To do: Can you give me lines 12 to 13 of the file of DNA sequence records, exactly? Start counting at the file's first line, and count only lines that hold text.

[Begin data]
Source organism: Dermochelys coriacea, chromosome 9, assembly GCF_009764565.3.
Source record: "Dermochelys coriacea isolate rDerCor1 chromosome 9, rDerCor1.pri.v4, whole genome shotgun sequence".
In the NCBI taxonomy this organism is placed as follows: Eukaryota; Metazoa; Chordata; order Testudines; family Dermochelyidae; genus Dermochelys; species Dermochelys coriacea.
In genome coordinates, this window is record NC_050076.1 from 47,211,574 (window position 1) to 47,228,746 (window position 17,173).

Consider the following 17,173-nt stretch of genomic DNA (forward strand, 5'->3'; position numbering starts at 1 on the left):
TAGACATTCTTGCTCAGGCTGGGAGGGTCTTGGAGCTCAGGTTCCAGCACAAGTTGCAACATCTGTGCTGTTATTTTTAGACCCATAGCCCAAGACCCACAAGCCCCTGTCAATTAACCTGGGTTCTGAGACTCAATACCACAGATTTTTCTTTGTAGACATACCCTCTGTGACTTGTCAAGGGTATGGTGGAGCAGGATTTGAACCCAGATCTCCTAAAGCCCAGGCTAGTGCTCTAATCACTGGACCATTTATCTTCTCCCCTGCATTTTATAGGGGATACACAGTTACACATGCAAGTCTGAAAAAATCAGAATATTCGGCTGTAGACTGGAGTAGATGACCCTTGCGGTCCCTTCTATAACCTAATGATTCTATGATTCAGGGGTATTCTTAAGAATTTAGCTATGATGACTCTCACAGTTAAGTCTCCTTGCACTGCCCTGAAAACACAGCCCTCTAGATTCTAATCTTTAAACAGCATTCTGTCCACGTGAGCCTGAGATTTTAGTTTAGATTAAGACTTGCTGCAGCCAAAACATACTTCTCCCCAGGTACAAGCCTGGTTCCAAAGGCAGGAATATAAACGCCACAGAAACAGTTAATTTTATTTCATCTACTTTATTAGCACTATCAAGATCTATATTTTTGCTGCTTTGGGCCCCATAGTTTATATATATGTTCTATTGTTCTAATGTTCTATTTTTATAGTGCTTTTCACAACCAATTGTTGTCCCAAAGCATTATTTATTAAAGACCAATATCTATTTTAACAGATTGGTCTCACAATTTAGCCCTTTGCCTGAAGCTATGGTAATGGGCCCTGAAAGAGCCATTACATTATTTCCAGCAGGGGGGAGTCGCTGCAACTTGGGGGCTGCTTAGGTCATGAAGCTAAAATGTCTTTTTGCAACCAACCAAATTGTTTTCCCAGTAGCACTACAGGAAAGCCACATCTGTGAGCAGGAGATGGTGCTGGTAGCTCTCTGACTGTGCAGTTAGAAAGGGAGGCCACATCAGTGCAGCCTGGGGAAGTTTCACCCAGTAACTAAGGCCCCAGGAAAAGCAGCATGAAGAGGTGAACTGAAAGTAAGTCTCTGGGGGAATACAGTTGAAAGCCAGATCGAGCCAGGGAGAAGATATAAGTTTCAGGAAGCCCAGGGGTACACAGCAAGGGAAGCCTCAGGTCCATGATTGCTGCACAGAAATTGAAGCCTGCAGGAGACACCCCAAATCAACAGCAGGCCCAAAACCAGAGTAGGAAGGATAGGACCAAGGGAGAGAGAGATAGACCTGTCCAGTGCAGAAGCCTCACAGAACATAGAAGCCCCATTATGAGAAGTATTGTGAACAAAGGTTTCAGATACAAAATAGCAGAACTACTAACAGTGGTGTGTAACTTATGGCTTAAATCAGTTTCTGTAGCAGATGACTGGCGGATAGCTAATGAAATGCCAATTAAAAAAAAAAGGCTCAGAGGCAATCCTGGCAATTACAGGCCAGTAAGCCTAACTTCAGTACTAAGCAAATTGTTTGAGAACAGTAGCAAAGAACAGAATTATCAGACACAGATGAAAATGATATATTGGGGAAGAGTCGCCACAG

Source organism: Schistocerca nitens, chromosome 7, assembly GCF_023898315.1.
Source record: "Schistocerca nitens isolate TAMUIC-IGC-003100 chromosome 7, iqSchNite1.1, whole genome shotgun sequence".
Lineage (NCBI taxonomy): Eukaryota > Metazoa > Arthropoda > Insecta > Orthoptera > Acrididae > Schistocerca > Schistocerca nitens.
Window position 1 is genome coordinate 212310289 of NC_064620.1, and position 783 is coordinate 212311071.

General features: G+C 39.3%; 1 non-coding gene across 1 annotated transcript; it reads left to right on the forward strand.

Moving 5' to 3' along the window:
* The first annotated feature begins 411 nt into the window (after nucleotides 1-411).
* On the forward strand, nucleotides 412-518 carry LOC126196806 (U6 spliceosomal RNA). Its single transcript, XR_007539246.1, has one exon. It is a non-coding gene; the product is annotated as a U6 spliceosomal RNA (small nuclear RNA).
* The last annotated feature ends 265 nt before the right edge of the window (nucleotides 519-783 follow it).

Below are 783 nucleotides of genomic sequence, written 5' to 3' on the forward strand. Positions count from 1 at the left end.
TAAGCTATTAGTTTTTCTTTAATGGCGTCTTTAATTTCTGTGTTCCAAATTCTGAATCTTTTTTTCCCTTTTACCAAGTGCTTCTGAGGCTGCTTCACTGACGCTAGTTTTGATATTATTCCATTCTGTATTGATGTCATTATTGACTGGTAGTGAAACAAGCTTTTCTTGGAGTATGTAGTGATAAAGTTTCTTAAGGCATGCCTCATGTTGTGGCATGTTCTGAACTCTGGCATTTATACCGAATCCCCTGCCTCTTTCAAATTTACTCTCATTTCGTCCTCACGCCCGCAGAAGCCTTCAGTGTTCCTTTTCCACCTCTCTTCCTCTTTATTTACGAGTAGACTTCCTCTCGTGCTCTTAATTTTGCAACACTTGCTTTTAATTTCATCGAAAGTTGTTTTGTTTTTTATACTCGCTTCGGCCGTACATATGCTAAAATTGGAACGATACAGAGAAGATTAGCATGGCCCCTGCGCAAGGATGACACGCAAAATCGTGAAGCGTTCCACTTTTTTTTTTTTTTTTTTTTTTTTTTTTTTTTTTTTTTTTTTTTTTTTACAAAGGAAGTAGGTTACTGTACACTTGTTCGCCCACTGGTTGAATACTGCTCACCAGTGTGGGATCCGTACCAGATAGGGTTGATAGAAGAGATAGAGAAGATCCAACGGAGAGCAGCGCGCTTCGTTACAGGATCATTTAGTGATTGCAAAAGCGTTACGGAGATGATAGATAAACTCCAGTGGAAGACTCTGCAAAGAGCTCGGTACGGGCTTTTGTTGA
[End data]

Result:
Moving 5' to 3' along the window:
* The first annotated feature begins 411 nt into the window (after nucleotides 1-411).